Mo for momentum
An on-farm cellar door showcasing family history has proven a smart move for a NorthWest vineyard as it now accounts for most of the sales. Karolin MacGregor reports
When the first grapevines were planted at the Prickly Mo vineyard 25 years ago, Tasmania’s wine industry was just getting started.
Nowadays the vineyard’ s quality wines and laid-back atmosphere is proving popular with tourists and locals alike.
The vines were originally planted by John and Alieen Lynch on a small property at Eugenana in the state’s North-West.
Now the business is being run by the couple’s son Tim Lynch.
After a number of years living in Melbourne, Mr Lynch decided it was time for a change and returned to Tasmania and the family property.
“After working in a retail background I didn’t really know anything about growing grapes.
“I had to learn quickly and that involved reading a lot and asking a lot of questions as well,” he said.
“That’s one of the great things about the Tasmanian wine industry, everyone is happy to help and share information.”
There are 1.5ha of grapes on the property, including a mix of Chardonnay, Pinot Noir and Pinot Gris varieties.
Another 0.5ha is being replanted and Mr Lynch has also managed to save some Merlot vines that had been partially removed.
Because of the vineyard’s small size Mr Lynch recognised early on that just selling their grapes to other winemakers was not going to be a viable business option.
“The soils that grows good apples seem to grow good grapes as well and that’s what we have here,” he said.
With its location and favourable micro-climate, Mr Lynch said the property does produce top quality wine, so he came up with a plan to use this and the farm’s family history to create a new business.
The result is the Prickly Mo vineyard and on-farm cellar door.
Using a shearing shed built by his great-grandfather about 120 years ago, Mr Lynch has transformed the historic building into a totally unique cellar door.
The original building features large timber beams and walls made from corrugated iron.
A large wood heater has been installed in the middle and the bar has been made using large wooden beams that were salvaged from the old Melrose Creek bridge.
Part of the building was added on about 45 years ago.
Mr Lynch can still remember when the shearing shed was last used.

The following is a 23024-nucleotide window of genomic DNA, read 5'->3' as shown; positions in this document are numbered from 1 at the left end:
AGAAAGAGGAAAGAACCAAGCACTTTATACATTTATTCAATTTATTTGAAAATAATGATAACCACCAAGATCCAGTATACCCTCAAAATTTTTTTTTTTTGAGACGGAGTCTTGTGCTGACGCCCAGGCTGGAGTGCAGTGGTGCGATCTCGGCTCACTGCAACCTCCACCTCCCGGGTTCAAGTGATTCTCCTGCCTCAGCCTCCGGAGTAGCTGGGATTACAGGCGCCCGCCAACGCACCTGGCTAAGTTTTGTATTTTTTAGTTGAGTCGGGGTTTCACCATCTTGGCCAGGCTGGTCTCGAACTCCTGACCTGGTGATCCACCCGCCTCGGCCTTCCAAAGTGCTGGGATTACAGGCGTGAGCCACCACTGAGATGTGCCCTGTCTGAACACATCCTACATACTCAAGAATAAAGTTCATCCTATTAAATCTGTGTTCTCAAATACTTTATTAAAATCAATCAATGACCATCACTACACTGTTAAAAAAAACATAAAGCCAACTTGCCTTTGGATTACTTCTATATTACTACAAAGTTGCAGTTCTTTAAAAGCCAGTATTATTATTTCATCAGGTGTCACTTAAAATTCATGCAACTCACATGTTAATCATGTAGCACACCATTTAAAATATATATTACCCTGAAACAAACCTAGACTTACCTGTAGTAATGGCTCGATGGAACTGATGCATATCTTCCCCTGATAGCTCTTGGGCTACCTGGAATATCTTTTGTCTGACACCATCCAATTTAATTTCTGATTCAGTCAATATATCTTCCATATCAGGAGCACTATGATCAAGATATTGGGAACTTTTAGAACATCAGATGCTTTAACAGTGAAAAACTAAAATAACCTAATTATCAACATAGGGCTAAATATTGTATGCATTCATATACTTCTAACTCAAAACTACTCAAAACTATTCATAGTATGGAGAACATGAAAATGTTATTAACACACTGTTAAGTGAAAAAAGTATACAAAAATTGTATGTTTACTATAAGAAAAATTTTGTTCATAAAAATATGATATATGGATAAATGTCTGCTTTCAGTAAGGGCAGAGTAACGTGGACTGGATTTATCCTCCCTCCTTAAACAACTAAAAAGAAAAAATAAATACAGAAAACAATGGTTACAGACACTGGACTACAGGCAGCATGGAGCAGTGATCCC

“It’s quite simple and very rustic but that’s what people seem to really like about it,” he said.
“Sometimes when you go to some of the bigger vineyards for wine tasting it can almost be a little bit intimidating, but here we like to keep things very relaxed and casual.”
The cellar door regularly has live music and visiting food vans, which Mr Lynch said were enjoyed by visitors but also quite a few locals.
About 95 per cent of the Prickly Mo wine is now sold through the cellar door.
Mr Lynch said the vineyard had also hosted a number of weddings for couples who wanted a more laid-back venue.
This year’s harvesting at Prickly Mo has now started. The vineyard yields between 8 and 12 tonnes of grapes a year.
This year Mr Lynch is also began leasing the Blustery Banks vineyard near Pardoe.
As well as giving them access to more grapes, Mr Lynch said he hoped being able to combine fruit from the
The soils that grows good apples seem to grow good grapes as well and that’s what we have TIM LYNCH
two different sites will also allow them to further develop the flavour profiles in their wines.
Wine for Prickly Mo is made at the Delamore Vineyard.
As well as their usual varieties, Mr Lynch said they were also making rosé, which is proving very popular.
“We’ve been making some rosé and each year we make more, but it keeps getting sold out,” he said.
For the first time they are going to experiment and make a sparkling rosé.
As well as being the main source of their wine sales, Mr Lynch said an onsite cellar door had other advantages.
“It means you’re really at the coal face, so we’re talking directly with our customers and getting feedback on what they think of the wines straight away.
“We find out straight away whether they like the wine they have just tried or not and that’s really helpful information when you’re operating a business like this,” Mr Lynch said.